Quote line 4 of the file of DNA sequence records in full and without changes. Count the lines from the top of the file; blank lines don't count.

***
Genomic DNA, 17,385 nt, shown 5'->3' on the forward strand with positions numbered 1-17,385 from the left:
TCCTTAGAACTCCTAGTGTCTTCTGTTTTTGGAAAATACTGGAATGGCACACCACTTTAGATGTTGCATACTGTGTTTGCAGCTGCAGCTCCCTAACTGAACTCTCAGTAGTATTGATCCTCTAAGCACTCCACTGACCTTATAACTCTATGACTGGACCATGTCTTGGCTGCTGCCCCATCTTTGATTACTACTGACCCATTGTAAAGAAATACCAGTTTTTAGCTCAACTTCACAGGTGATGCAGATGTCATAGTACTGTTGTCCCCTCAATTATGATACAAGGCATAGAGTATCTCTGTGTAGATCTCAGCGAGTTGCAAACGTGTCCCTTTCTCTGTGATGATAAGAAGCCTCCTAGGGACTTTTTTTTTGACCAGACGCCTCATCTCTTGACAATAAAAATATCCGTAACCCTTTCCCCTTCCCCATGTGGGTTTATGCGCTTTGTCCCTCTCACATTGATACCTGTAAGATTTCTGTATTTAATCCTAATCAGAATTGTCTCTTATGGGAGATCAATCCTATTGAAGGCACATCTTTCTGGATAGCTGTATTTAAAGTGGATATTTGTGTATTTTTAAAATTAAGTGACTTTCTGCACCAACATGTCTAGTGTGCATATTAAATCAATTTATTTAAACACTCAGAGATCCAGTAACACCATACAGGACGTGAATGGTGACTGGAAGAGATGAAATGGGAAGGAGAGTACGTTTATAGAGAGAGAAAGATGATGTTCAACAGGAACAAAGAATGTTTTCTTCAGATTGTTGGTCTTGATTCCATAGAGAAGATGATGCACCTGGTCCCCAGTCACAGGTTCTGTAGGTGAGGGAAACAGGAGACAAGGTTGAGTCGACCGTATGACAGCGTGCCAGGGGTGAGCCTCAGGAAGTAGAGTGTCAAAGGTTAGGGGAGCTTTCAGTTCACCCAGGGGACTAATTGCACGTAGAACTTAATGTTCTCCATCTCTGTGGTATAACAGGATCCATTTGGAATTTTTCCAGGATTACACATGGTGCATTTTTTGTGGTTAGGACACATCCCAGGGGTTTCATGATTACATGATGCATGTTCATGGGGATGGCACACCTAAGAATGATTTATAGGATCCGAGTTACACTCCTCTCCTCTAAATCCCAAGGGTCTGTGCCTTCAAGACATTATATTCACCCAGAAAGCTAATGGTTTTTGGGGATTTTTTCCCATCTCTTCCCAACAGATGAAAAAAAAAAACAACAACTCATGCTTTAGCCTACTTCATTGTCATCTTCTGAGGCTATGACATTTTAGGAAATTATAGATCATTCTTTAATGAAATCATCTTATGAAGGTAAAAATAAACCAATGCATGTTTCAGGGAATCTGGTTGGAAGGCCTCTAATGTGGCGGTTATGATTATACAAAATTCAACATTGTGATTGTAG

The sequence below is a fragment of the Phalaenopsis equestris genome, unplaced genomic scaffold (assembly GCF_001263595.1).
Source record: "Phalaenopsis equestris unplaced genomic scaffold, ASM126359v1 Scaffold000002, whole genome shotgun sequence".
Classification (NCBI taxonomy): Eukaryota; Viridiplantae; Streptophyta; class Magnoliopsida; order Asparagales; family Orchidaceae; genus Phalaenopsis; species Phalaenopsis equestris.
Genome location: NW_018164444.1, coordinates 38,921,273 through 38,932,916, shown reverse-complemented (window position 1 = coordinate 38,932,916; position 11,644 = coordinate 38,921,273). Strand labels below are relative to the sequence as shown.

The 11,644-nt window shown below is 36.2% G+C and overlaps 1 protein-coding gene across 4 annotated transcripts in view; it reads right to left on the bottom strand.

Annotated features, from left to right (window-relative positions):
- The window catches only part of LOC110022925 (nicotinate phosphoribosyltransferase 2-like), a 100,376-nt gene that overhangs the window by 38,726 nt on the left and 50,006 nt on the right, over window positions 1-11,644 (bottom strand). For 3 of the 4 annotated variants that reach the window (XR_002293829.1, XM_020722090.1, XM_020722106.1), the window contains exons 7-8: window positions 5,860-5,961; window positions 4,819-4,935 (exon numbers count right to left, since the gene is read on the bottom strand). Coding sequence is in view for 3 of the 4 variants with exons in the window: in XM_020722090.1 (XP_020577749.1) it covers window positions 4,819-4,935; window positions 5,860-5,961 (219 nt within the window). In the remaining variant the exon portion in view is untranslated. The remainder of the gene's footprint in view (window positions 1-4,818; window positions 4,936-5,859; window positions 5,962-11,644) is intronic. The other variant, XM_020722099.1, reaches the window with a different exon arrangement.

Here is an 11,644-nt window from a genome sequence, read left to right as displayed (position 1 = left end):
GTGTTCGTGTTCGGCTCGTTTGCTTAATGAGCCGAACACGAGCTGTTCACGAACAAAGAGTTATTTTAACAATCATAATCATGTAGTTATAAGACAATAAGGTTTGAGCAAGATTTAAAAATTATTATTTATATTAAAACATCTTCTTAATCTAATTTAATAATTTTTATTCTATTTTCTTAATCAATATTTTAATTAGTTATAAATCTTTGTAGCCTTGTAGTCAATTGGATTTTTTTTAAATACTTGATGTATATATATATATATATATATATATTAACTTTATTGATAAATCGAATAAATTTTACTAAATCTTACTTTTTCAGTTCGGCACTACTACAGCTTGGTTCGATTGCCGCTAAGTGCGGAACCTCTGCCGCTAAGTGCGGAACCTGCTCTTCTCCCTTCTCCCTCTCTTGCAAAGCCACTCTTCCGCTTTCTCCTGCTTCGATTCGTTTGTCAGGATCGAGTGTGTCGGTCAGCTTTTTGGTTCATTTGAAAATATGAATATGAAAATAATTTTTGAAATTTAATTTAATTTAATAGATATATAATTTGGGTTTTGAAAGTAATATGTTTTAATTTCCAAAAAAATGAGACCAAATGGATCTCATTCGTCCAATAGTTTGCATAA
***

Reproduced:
Source record: "Phalaenopsis equestris unplaced genomic scaffold, ASM126359v1 Scaffold000002, whole genome shotgun sequence".